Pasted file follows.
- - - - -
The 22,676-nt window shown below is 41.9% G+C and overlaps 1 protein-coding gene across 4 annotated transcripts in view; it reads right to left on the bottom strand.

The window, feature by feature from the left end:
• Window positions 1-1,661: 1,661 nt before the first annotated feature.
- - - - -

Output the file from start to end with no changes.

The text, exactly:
The 22,676-nt window shown below is 41.9% G+C and overlaps 1 protein-coding gene across 4 annotated transcripts in view; it reads right to left on the bottom strand.

The window, feature by feature from the left end:
• Window positions 1-1,661: 1,661 nt before the first annotated feature.